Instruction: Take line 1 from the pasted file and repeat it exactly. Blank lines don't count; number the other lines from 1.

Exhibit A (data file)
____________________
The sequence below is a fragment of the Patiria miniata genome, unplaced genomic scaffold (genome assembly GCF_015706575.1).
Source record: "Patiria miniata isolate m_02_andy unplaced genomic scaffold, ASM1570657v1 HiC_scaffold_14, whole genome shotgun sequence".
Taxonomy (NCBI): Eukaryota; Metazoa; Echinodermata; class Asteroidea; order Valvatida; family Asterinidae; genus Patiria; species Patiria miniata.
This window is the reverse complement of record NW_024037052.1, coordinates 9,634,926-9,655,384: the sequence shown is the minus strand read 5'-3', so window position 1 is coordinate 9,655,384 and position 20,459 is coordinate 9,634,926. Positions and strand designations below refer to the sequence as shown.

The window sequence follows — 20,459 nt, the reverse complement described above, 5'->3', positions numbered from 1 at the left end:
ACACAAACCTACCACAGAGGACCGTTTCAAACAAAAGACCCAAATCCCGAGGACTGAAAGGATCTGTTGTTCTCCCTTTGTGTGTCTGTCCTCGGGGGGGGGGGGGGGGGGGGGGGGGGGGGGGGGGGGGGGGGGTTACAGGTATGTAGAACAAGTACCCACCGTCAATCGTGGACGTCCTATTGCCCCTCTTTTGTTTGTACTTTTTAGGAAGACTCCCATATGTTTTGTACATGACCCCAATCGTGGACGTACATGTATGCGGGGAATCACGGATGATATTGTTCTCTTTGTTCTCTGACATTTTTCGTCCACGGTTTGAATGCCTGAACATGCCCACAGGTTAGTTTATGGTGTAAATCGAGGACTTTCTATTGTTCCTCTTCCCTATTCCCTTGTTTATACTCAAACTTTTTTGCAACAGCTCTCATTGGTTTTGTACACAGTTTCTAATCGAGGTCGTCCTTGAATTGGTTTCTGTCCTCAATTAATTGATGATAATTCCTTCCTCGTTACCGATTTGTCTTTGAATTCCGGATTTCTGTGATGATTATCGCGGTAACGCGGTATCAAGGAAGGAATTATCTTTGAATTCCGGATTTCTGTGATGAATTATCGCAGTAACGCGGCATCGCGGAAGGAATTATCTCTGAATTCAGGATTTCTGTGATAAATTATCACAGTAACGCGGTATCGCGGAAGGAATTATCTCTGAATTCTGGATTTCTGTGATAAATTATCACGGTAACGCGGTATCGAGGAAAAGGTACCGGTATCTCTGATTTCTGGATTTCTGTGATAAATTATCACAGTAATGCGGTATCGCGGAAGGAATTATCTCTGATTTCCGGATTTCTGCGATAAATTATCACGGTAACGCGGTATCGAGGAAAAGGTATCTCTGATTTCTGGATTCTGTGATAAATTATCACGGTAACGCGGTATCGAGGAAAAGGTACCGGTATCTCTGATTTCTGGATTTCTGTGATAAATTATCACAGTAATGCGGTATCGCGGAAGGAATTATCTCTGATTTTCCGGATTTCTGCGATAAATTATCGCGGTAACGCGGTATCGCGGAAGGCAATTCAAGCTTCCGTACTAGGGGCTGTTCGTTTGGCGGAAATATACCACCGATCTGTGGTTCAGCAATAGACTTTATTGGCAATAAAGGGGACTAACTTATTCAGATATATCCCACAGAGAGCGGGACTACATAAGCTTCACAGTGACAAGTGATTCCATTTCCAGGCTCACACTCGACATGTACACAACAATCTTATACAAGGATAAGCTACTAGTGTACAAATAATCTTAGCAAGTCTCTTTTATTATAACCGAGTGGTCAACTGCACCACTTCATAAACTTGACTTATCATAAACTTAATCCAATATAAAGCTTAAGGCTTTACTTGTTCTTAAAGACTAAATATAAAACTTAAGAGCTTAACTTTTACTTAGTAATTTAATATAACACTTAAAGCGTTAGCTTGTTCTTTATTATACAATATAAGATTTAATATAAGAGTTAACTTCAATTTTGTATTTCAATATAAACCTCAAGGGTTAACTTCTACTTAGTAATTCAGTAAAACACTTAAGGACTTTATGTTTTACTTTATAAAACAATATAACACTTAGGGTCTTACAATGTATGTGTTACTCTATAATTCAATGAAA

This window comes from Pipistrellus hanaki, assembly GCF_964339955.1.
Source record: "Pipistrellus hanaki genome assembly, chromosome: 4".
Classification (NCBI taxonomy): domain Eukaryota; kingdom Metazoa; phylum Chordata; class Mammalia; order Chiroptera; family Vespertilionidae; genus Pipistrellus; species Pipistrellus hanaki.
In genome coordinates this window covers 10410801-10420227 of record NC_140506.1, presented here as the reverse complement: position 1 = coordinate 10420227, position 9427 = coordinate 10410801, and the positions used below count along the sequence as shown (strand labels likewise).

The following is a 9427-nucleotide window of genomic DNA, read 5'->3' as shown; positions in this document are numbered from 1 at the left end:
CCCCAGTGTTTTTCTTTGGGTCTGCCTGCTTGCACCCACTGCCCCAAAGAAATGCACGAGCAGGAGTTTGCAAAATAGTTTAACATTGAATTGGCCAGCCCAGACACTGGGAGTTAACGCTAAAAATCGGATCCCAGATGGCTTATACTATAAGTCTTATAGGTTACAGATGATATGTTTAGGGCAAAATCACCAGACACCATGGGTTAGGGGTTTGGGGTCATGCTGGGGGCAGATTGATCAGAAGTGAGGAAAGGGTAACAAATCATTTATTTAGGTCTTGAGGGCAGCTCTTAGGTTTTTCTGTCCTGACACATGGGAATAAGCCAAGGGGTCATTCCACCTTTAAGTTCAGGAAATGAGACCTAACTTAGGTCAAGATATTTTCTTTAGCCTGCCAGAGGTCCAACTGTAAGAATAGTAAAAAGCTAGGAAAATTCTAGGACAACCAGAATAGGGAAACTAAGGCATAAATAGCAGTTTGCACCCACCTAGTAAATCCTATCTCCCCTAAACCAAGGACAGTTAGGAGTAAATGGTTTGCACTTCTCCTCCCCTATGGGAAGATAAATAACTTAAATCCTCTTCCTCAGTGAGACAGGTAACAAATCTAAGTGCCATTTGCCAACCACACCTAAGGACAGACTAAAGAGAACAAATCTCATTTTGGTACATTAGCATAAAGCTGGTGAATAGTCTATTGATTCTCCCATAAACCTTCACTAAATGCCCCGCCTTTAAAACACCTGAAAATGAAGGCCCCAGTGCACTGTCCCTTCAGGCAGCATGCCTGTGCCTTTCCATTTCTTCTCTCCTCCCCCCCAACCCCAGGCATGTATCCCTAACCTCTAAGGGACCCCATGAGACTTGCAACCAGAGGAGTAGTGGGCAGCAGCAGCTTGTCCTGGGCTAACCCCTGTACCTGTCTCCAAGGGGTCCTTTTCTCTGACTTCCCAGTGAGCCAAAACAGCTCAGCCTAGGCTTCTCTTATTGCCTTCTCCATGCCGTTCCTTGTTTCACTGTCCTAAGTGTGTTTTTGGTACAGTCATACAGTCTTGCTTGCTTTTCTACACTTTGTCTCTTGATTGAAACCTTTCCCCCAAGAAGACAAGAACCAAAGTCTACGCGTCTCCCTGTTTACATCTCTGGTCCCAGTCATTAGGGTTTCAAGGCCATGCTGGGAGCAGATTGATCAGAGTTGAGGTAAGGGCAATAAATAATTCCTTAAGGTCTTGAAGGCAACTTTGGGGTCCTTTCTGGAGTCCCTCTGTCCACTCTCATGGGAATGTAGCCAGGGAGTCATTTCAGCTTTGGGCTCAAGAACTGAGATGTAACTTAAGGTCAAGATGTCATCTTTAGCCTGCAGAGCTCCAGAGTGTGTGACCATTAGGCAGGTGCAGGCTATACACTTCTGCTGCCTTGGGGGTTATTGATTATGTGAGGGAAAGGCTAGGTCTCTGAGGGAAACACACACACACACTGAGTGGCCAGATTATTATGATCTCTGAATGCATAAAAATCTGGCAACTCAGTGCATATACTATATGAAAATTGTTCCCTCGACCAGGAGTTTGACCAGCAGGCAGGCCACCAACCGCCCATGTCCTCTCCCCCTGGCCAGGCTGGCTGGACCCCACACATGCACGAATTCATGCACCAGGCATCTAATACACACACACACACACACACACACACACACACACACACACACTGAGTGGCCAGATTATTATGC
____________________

The sequence below is a fragment of the Patiria miniata genome, unplaced genomic scaffold (genome assembly GCF_015706575.1).